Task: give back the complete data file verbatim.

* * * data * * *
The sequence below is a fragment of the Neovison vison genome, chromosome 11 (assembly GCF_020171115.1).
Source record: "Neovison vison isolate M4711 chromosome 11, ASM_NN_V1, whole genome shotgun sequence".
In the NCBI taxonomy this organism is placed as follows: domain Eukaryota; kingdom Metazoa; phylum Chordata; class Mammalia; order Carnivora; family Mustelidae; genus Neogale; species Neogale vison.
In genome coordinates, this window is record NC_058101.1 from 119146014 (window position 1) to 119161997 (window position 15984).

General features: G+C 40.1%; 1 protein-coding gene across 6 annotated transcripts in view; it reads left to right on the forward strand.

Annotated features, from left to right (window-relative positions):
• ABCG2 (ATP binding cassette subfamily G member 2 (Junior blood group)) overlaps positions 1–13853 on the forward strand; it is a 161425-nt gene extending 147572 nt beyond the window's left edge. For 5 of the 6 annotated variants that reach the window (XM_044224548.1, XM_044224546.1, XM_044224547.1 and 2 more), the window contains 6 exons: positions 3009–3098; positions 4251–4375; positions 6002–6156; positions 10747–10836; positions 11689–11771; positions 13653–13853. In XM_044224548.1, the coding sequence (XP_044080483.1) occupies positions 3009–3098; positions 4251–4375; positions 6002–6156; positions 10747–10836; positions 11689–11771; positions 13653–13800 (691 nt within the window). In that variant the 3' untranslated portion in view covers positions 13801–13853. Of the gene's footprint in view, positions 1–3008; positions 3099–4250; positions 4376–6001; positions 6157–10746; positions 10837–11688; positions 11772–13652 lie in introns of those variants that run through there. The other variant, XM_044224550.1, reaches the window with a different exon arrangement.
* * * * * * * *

The sequence below is a fragment of the Neovison vison genome, chromosome 11 (assembly GCF_020171115.1).
Source record: "Neovison vison isolate M4711 chromosome 11, ASM_NN_V1, whole genome shotgun sequence".
In the NCBI taxonomy this organism is placed as follows: domain Eukaryota; kingdom Metazoa; phylum Chordata; class Mammalia; order Carnivora; family Mustelidae; genus Neogale; species Neogale vison.
In genome coordinates, this window is record NC_058101.1 from 119146014 (window position 1) to 119161997 (window position 15984).

General features: G+C 40.1%; 1 protein-coding gene across 6 annotated transcripts in view; it reads left to right on the forward strand.

Annotated features, from left to right (window-relative positions):
• ABCG2 (ATP binding cassette subfamily G member 2 (Junior blood group)) overlaps positions 1–13853 on the forward strand; it is a 161425-nt gene extending 147572 nt beyond the window's left edge. For 5 of the 6 annotated variants that reach the window (XM_044224548.1, XM_044224546.1, XM_044224547.1 and 2 more), the window contains 6 exons: positions 3009–3098; positions 4251–4375; positions 6002–6156; positions 10747–10836; positions 11689–11771; positions 13653–13853. In XM_044224548.1, the coding sequence (XP_044080483.1) occupies positions 3009–3098; positions 4251–4375; positions 6002–6156; positions 10747–10836; positions 11689–11771; positions 13653–13800 (691 nt within the window). In that variant the 3' untranslated portion in view covers positions 13801–13853. Of the gene's footprint in view, positions 1–3008; positions 3099–4250; positions 4376–6001; positions 6157–10746; positions 10837–11688; positions 11772–13652 lie in introns of those variants that run through there. The other variant, XM_044224550.1, reaches the window with a different exon arrangement.